Not since Jane Eyre has a heroine faced such difficulty with the Other Woman. An international bestseller that has never gone out of print, Rebecca is the haunting story of a young girl consumed by love and the struggle to find her identity.

This is one of those books I keep meaning to re-read – maybe I’ll manage it in the Christmas holidays. It’s another that grabs you and you can’t let it go. I haven’t seen the new film adaptation, but the older one is very atmospheric.

Look out for the ‘S’ books next month!

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New Book News – when fate lends a hand…

It was sheer coincidence. A few weeks ago, I sat down at my pc one evening and opened up Facebook to see what was happening in the world according to my FB friends. First thing I saw was a post by writer Alison Morgan – she was bubbling over with enthusiasm about being signed by Hobeck Books. I wasn’t aware of Hobeck Books, so I turned to Twitter, my usual go-to place for info about anything bookish. And there they were – “Hobeck Books. Trad Values, Indie Spirit. Family-run independent publisher of thrillers, crime, and suspense.”

Ooh. That looked good. Hobeck Books is run by Rebecca Collins and Adrian Hobart, who between them have very interesting and different book backgrounds and publishing skills – and you could tell by the tweets how enthusiastic they are. (And they have a very cute real-life cat, too.) Should I…?

Long story short, we signed the contracts last week, so here I am – the newest Hobeck Books writer. Cue a nice bottle of something fizzy in N.E. Switzerland. The new book will be out next spring/summer, and I can’t wait to get stuck into the next round of edits!

Why was it fate? Well, as most of you will know, Facebook doesn’t show you everything your Facebook friends post. They provide a selection they think you might find interesting. And while Alison Morgan and I are perfectly friendly – we’re both in a couple of FB groups – I don’t ever remember seeing any of her posts on my newsfeed. Until that night, and that post.

One of my first tasks as a Hobeck writer was to make a video of me answering some questions. At least, I provided the footage (you live and learn; I had no idea my laptop could do things like this) and they put it all together.

There’s also an introductory post on the Hobeck website which you can read HERE. (They’ve included a lovely pic of Arbon harbour with Austria in the background, too.)

So that’s my fateful book news – apologies for squeezing it in when I really should be posting about the ‘R’ books. We’ll have them next week.

I’ll finish off with a photo of the city where the new book’s set…

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Sweet ‘n’ Sour books from… the future

Each S&S post features one feel-good book and its blurb, and one in a crime fiction genre. Today’s books, for a change, are both – loosely-speaking – science fiction, one being a real chiller and the other definitely more feel-good. Set in the future? Read them and see…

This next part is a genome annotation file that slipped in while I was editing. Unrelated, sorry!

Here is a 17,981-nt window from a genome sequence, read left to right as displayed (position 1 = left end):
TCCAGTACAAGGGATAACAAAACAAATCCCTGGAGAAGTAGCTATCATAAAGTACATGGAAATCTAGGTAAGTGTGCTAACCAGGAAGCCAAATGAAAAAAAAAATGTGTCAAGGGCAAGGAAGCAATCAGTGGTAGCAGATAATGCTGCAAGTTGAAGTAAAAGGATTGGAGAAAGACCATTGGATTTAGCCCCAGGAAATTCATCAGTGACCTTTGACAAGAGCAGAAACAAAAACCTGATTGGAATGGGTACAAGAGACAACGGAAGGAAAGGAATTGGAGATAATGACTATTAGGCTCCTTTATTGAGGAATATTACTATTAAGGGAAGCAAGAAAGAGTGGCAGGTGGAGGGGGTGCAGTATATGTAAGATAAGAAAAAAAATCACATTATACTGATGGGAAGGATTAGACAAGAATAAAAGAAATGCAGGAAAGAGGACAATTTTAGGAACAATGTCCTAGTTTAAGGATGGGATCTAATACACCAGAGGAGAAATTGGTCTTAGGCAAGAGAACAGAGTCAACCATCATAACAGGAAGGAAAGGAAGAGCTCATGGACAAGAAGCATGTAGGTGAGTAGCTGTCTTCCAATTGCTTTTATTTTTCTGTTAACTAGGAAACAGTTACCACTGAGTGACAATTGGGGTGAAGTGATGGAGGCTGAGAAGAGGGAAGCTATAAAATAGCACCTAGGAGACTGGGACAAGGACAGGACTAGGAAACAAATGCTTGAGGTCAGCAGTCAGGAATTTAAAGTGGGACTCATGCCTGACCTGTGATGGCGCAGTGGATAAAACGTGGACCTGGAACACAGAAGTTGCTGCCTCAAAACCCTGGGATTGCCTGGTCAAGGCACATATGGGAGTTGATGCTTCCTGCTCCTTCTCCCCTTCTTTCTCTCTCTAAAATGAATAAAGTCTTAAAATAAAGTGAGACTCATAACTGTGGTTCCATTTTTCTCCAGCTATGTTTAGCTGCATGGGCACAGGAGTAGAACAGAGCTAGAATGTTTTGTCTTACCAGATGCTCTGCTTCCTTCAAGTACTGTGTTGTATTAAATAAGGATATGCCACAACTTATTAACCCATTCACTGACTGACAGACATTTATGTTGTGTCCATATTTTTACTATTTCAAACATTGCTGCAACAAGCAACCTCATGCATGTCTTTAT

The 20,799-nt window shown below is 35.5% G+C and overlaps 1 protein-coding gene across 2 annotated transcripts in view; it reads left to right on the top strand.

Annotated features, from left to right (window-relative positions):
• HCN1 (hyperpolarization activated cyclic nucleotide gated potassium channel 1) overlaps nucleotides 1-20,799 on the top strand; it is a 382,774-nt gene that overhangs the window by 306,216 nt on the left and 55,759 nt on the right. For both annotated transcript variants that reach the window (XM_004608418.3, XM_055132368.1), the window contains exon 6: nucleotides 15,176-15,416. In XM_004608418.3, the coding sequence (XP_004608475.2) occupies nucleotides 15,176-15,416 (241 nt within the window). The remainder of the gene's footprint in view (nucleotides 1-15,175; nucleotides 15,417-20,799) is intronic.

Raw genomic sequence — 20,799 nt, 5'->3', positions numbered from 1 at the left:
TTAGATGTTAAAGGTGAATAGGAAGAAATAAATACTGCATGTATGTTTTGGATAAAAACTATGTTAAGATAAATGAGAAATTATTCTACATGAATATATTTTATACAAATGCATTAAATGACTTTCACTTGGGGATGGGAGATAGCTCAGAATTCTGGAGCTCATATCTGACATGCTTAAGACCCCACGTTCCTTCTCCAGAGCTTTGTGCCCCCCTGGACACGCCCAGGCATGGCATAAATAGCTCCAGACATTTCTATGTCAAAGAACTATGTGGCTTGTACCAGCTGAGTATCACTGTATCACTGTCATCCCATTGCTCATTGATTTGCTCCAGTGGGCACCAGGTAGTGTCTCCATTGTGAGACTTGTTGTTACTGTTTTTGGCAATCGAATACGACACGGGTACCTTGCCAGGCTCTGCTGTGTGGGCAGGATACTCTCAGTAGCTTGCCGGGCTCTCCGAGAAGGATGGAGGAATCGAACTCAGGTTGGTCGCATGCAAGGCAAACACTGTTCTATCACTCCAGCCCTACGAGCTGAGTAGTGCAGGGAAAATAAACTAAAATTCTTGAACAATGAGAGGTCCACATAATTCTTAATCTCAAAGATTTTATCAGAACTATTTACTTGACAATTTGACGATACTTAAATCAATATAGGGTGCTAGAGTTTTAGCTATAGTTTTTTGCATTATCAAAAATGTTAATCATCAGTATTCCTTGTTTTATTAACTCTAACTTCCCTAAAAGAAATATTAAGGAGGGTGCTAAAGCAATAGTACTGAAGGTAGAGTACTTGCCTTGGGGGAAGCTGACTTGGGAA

Sweet: Chocky, by John Wyndham

Matthew’s parents are worried. At eleven, he’s much too old to have an imaginary friend, yet they find him talking to and arguing with a presence that even he admits is not physically there. This presence – Chocky – causes Matthew to ask difficult questions and say startling things: he speaks of complex mathematics and mocks human progress. Then, when Matthew does something incredible, it seems there is more than the imaginary about Chocky. Which is when others become interested and ask questions of their own: who is Chocky? And what could it want with an eleven-year-old boy?

I love this book – the way the fantastic events occur around normal, daily, family life makes you wonder if this really could happen – and maybe it could. But Chocky is a very benign being who only wants the best for Matthew. It’s an odd book to put a date on; you can tell by the technology that it was written and set in the past, but – Chocky? Aliens?? Let’s hope all that’s a long time in the future.
Right up there with the best John Wyndham books.

Sour: Tipping Point, by Terry Tyler

Year 2024. New social networking site Private Life bursts onto the scene. Across the world, a record number of users sign up.
A deadly virus is spreading—fast, and the UK announces a countrywide vaccination programme. Members of underground group Unicorn believe the disease to be man-made – and that Private Life might not be as private as it claims.
When the virus is detected in Vicky Keating’s home town of Shipden, the Norfolk town is placed under military controlled quarantine – but within days the virus is unstoppable.
As the country descends into chaos, there are scores to be settled further north….

News of an unstoppable virus is only too common nowadays, but this one is much, much deadlier than our corona. We can be glad. Tipping Point is the first of Terry Tyler’s Project Renova novels, which I race through as soon as they come out. Vicky and her family could be you or me and our kids. Would we find the same determination to survive as they do in the book? Maybe when the absolute worst happens, we find that grit from somewhere, because there’s no other choice. Something to think about…